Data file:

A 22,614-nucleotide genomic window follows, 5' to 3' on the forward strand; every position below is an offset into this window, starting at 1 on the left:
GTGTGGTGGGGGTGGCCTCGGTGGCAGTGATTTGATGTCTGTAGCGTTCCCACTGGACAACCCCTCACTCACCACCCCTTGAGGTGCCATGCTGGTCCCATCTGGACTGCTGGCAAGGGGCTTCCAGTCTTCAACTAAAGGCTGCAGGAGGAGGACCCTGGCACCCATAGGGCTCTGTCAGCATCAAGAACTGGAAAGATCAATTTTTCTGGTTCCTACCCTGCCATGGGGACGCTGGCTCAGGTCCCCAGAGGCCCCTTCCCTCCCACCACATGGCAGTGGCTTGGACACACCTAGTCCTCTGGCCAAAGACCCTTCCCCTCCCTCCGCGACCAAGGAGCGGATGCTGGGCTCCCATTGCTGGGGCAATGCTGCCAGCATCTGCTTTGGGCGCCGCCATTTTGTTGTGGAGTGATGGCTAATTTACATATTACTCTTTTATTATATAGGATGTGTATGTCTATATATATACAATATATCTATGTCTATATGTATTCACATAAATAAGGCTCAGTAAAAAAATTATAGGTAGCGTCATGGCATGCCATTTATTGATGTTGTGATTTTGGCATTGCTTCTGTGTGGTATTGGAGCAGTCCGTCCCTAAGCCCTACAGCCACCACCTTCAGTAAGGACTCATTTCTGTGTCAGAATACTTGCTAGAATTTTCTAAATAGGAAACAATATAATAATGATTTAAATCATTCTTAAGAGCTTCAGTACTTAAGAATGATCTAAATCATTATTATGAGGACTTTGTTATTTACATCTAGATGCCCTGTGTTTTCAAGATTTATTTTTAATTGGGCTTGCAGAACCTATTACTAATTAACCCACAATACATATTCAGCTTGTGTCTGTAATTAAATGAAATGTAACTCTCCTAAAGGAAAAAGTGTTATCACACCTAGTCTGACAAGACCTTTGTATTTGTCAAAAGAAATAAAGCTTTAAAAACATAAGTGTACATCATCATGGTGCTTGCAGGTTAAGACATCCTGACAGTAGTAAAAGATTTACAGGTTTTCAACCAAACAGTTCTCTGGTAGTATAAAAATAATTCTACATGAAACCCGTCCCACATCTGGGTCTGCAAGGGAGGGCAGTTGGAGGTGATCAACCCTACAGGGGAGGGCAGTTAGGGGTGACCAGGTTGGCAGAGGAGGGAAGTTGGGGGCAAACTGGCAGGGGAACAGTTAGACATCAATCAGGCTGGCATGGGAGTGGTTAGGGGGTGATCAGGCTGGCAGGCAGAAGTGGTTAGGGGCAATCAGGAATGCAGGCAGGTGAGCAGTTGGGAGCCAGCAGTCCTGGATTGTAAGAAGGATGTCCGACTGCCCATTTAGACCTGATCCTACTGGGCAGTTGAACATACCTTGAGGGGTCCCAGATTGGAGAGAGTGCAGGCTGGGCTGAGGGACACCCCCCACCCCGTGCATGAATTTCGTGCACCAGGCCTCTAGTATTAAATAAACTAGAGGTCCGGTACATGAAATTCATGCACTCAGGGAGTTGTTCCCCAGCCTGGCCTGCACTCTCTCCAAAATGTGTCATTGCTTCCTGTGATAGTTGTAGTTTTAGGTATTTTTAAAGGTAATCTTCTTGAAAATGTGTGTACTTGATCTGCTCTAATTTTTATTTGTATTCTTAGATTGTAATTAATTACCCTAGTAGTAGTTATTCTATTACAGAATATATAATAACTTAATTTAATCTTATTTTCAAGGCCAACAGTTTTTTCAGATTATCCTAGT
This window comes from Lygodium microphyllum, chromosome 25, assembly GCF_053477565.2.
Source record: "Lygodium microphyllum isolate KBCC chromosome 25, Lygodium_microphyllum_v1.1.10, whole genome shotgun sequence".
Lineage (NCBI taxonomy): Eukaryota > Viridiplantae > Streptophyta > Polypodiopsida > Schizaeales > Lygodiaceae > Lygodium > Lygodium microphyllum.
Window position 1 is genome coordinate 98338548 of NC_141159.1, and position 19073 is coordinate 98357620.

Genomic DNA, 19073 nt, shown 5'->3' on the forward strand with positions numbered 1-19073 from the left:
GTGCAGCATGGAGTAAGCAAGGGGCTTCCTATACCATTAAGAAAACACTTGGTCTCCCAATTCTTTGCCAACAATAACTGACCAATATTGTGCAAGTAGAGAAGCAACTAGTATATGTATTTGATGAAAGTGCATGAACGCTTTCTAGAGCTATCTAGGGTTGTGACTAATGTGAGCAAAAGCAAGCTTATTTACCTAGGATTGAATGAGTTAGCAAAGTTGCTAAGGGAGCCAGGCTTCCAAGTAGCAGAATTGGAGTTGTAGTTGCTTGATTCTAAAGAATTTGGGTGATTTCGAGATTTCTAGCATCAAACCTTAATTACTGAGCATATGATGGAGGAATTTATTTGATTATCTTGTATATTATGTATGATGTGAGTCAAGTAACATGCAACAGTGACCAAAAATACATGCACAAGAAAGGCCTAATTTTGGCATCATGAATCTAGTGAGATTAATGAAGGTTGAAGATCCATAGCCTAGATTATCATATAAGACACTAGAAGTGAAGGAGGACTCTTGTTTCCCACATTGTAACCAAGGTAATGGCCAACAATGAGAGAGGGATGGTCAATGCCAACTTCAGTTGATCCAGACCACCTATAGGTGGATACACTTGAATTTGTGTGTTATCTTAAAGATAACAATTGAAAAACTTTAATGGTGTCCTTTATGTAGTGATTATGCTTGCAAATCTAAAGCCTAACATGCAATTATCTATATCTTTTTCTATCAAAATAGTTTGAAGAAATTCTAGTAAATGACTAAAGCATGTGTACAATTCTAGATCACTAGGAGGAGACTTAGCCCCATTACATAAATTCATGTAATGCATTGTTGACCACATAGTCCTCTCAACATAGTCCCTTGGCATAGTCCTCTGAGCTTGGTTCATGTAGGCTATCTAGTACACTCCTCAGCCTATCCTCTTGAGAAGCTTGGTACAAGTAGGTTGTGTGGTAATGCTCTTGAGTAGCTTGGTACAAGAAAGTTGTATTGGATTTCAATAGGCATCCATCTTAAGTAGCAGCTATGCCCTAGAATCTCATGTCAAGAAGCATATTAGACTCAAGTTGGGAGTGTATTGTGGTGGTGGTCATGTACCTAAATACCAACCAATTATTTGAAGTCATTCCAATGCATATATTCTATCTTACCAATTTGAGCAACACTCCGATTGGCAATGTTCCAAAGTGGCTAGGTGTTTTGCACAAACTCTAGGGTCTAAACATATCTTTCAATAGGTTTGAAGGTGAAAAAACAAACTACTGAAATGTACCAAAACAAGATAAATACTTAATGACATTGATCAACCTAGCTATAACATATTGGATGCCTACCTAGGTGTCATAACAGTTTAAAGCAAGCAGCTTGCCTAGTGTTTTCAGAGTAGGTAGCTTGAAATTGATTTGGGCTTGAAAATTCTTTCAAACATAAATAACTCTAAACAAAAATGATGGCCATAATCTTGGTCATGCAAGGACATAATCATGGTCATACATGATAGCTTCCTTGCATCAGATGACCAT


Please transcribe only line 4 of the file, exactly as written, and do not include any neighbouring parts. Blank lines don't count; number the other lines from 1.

Source record: "Lygodium microphyllum isolate KBCC chromosome 25, Lygodium_microphyllum_v1.1.10, whole genome shotgun sequence".